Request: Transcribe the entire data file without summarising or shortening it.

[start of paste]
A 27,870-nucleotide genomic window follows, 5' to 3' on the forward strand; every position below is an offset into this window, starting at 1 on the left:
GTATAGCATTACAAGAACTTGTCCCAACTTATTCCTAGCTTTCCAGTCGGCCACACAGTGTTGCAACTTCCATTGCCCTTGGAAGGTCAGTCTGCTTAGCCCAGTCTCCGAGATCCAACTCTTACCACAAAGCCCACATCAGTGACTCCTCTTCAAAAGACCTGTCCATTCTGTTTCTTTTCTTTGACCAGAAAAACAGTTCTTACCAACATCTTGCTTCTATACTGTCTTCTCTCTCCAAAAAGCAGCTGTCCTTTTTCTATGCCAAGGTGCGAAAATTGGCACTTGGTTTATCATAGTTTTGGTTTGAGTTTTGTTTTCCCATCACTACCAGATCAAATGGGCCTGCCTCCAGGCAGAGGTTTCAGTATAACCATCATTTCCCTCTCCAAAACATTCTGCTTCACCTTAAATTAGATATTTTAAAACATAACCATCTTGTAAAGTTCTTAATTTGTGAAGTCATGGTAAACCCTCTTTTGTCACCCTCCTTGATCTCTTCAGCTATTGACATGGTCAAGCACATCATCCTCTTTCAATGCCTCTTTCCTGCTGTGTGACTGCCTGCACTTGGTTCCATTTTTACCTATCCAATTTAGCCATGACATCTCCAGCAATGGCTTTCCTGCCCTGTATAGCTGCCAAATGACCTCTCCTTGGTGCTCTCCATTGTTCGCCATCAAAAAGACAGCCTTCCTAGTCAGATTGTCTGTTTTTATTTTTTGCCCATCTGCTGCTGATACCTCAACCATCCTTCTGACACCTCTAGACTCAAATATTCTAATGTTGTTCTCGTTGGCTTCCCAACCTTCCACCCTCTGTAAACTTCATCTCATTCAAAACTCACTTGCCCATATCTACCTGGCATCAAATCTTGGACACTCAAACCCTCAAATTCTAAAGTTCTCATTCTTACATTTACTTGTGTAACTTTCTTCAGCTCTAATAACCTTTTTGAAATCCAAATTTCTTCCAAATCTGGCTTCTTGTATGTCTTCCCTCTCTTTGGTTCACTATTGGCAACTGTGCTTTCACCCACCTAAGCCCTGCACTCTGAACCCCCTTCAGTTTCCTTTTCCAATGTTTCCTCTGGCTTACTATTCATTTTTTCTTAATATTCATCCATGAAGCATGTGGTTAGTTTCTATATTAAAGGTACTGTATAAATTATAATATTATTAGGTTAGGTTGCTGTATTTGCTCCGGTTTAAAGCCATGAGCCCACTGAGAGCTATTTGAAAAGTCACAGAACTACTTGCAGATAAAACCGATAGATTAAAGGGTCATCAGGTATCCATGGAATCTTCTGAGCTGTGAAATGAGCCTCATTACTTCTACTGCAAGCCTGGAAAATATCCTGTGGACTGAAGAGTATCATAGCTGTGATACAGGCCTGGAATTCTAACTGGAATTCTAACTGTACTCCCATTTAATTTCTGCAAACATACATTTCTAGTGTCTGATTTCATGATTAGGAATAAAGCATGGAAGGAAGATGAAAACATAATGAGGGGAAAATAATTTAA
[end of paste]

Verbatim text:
A 27,870-nucleotide genomic window follows, 5' to 3' on the forward strand; every position below is an offset into this window, starting at 1 on the left:
GTATAGCATTACAAGAACTTGTCCCAACTTATTCCTAGCTTTCCAGTCGGCCACACAGTGTTGCAACTTCCATTGCCCTTGGAAGGTCAGTCTGCTTAGCCCAGTCTCCGAGATCCAACTCTTACCACAAAGCCCACATCAGTGACTCCTCTTCAAAAGACCTGTCCATTCTGTTTCTTTTCTTTGACCAGAAAAACAGTTCTTACCAACATCTTGCTTCTATACTGTCTTCTCTCTCCAAAAAGCAGCTGTCCTTTTTCTATGCCAAGGTGCGAAAATTGGCACTTGGTTTATCATAGTTTTGGTTTGAGTTTTGTTTTCCCATCACTACCAGATCAAATGGGCCTGCCTCCAGGCAGAGGTTTCAGTATAACCATCATTTCCCTCTCCAAAACATTCTGCTTCACCTTAAATTAGATATTTTAAAACATAACCATCTTGTAAAGTTCTTAATTTGTGAAGTCATGGTAAACCCTCTTTTGTCACCCTCCTTGATCTCTTCAGCTATTGACATGGTCAAGCACATCATCCTCTTTCAATGCCTCTTTCCTGCTGTGTGACTGCCTGCACTTGGTTCCATTTTTACCTATCCAATTTAGCCATGACATCTCCAGCAATGGCTTTCCTGCCCTGTATAGCTGCCAAATGACCTCTCCTTGGTGCTCTCCATTGTTCGCCATCAAAAAGACAGCCTTCCTAGTCAGATTGTCTGTTTTTATTTTTTGCCCATCTGCTGCTGATACCTCAACCATCCTTCTGACACCTCTAGACTCAAATATTCTAATGTTGTTCTCGTTGGCTTCCCAACCTTCCACCCTCTGTAAACTTCATCTCATTCAAAACTCACTTGCCCATATCTACCTGGCATCAAATCTTGGACACTCAAACCCTCAAATTCTAAAGTTCTCATTCTTACATTTACTTGTGTAACTTTCTTCAGCTCTAATAACCTTTTTGAAATCCAAATTTCTTCCAAATCTGGCTTCTTGTATGTCTTCCCTCTCTTTGGTTCACTATTGGCAACTGTGCTTTCACCCACCTAAGCCCTGCACTCTGAACCCCCTTCAGTTTCCTTTTCCAATGTTTCCTCTGGCTTACTATTCATTTTTTCTTAATATTCATCCATGAAGCATGTGGTTAGTTTCTATATTAAAGGTACTGTATAAATTATAATATTATTAGGTTAGGTTGCTGTATTTGCTCCGGTTTAAAGCCATGAGCCCACTGAGAGCTATTTGAAAAGTCACAGAACTACTTGCAGATAAAACCGATAGATTAAAGGGTCATCAGGTATCCATGGAATCTTCTGAGCTGTGAAATGAGCCTCATTACTTCTACTGCAAGCCTGGAAAATATCCTGTGGACTGAAGAGTATCATAGCTGTGATACAGGCCTGGAATTCTAACTGGAATTCTAACTGTACTCCCATTTAATTTCTGCAAACATACATTTCTAGTGTCTGATTTCATGATTAGGAATAAAGCATGGAAGGAAGATGAAAACATAATGAGGGGAAAATAATTTAA